How much homeowners of the future will allow technology to infiltrate their daily existence and depersonalize their environment will be a matter of individual choice. People can become obsessive about security, so finding a middle ground without breaching privacy issues may be the biggest challenge. Not surprisingly, the idea of a highly automated “intelligent” house, where security is coupled with monitoring and executing everyday household events, gives some people the creeps. The answer may lie in considering a “sensitive” house rather than a “smart” house.

Color’s Consequences

Red stimulates the senses and raises blood pressure, blue calms the mind, and pink encourages a sense of peace and restfulness. With such a strong association, designers of commercial spaces must be especially cognizant of the impact of their color palate selections on an occupant’s state of mind.

Brown — the prime color among those inspiring a sense of security — remains quite popular, according to Dewey Sadka, ASID Industry Partner, CMG, author of The Dewey Color System: Choose Your Colors, Change Your Life. “Browns just keep coming back, and a new brown tone that rose to prominence in 2003 — dusty rose — is still extremely hot,” he says.

An indigo and brown mix, dusty rose is all about creating a secure plan for the future. Sadka says he has never seen a color “roar” like that. “Interestingly, it was not predicted by many of the trend-makers,” he says. “I think the world spoke without their input in this instance. You can walk into any mall in the U.S. and almost every window is about dusty rose. I’ve never seen anything like it. It first appeared in a few high-end stores in 2002, and then it just took off in 2003. I attribute that to people’s need to feel more secure — especially after events like 9/11 — and their concern for how they’re going to make their life work.”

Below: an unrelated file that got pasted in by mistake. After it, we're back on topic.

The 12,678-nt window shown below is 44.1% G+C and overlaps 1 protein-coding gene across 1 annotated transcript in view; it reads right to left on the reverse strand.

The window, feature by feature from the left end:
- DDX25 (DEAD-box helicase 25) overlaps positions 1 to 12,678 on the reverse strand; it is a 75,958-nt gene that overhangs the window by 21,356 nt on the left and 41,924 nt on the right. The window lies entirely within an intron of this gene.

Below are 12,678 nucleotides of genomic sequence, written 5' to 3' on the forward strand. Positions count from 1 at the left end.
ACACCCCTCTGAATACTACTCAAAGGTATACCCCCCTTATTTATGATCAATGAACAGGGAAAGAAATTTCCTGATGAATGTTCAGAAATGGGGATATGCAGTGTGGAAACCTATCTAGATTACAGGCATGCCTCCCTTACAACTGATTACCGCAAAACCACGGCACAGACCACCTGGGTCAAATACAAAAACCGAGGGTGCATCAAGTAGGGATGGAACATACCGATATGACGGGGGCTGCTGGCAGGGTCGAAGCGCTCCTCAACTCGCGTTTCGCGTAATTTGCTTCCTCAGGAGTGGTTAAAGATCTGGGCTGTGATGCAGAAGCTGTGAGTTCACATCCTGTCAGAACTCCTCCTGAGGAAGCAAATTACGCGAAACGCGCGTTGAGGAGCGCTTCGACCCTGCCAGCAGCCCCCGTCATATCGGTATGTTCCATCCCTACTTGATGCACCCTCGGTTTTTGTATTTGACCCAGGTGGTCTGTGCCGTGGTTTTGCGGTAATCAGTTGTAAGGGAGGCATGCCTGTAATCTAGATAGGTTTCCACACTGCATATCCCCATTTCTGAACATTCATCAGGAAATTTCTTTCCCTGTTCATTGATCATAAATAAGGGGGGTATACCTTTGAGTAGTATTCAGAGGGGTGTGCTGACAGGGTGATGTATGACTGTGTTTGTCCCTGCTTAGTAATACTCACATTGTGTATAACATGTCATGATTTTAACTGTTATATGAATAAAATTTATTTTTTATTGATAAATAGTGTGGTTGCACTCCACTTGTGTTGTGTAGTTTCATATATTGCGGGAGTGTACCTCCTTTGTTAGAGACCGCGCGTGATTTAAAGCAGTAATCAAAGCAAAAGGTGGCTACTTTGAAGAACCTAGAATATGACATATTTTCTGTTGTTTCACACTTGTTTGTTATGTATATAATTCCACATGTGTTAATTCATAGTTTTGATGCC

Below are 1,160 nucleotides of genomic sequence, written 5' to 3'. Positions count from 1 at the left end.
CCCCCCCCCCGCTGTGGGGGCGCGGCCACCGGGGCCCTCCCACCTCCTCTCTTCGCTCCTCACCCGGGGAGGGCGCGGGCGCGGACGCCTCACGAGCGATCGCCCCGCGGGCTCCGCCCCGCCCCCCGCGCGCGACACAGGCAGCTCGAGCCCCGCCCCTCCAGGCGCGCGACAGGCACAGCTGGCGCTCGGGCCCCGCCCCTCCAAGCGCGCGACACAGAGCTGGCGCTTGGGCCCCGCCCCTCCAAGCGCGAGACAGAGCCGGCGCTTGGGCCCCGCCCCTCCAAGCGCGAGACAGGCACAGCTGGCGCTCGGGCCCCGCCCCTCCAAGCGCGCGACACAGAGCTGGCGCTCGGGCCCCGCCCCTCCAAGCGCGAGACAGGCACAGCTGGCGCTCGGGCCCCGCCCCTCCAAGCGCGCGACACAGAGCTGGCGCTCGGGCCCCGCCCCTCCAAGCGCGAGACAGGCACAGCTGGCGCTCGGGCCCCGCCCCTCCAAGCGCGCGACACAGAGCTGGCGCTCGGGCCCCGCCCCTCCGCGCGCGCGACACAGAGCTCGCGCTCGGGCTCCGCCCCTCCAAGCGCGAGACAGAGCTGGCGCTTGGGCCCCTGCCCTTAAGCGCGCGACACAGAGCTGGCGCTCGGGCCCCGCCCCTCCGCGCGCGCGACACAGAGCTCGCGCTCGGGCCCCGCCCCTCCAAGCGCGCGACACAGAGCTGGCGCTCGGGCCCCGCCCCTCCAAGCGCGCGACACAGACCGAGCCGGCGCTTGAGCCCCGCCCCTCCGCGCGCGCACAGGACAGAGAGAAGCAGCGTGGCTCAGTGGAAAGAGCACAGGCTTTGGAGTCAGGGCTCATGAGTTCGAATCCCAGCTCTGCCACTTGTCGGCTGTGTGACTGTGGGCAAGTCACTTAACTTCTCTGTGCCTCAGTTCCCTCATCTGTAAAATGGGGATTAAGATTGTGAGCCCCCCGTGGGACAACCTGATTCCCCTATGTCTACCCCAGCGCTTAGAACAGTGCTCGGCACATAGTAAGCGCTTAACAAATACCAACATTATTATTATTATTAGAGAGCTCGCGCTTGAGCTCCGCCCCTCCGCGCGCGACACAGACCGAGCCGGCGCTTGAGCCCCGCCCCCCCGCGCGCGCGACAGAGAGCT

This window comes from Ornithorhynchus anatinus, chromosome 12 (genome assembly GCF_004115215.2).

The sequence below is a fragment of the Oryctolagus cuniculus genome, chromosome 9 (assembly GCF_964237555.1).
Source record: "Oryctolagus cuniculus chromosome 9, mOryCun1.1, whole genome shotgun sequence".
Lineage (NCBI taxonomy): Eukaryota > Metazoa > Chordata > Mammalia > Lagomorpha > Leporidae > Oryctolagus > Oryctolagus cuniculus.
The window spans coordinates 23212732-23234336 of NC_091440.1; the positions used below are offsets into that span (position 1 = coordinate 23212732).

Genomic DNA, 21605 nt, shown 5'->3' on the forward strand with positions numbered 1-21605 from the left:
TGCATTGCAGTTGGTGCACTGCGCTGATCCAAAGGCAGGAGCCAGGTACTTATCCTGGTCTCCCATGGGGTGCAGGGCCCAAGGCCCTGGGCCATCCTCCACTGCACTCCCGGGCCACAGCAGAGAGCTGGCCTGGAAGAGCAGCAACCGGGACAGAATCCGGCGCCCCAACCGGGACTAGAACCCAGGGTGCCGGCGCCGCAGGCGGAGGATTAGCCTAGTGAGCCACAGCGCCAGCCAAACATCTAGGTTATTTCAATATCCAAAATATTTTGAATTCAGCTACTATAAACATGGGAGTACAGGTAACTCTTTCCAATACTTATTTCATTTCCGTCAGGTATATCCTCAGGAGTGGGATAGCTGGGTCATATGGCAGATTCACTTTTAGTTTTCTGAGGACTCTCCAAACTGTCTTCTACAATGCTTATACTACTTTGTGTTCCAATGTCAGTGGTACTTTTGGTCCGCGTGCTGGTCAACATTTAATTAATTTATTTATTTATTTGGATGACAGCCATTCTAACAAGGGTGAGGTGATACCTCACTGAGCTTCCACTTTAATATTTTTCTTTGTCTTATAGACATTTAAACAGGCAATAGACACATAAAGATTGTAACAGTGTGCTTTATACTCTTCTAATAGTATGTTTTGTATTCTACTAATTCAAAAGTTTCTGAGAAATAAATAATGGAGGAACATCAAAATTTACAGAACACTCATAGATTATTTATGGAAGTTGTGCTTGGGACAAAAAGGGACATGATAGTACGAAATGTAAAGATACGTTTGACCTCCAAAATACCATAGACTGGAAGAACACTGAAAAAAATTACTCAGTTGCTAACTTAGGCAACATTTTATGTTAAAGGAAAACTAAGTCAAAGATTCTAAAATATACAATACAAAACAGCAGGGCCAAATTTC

Interestingly, says Sadka, teal still is the most requested color for patient and staff areas of hospitals despite the fact that it is no longer “in.”

“Teal is the most supportive color, according to my research, which has shown that our subconscious can use color to support us through the day and through various moods,” he explains. “Here in the United States, everyone is so factual. There’s no sense of respect for the subjective part of who we are, yet it is our subjective side that determines our thoughts, and our thoughts determine our future. Color can play a large, powerful role because of its ability to shift our moods and perceptions. That’s a powerful tool at both a personal and a commercial level.”

At the October 2001 conference of the Color Marketing Group in Dallas, Texas, more than 650 international color designers found inspiration for the 2004 Contract Color Directions Palette in nostalgia, environments and technology. Luminous and somewhat transparent colors will be popular in 2004 commercial interiors, says Contract Color Directions’ Co-Chair Kristen Fraidenburgh, American Silk Mills Corp., New York.

The economy also serves as a continuing influence. This year’s finishes were designed to give added depth and dimension, with lustrous metals to bring strength, value, longevity and integrity to commercial interiors. Fashion colors will use mid-tone hues to reflect a desire for comfort, security, solidity and spirituality.

Sadka says clear tones are in demand, but the palettes coming out still are brown tones. “Americans are accustomed to words and phrases like ‘freedom’ and ‘I love you,’ and they’re fond of comfort foods like mashed potatoes and hot apple pie. But comfort [security] colors are subliminally recognized and are equally as healing,” he says. “People are looking for honesty and truth and for ways to create a secure, grounded future. Designers are showing that that can be achieved through strategic use of color.”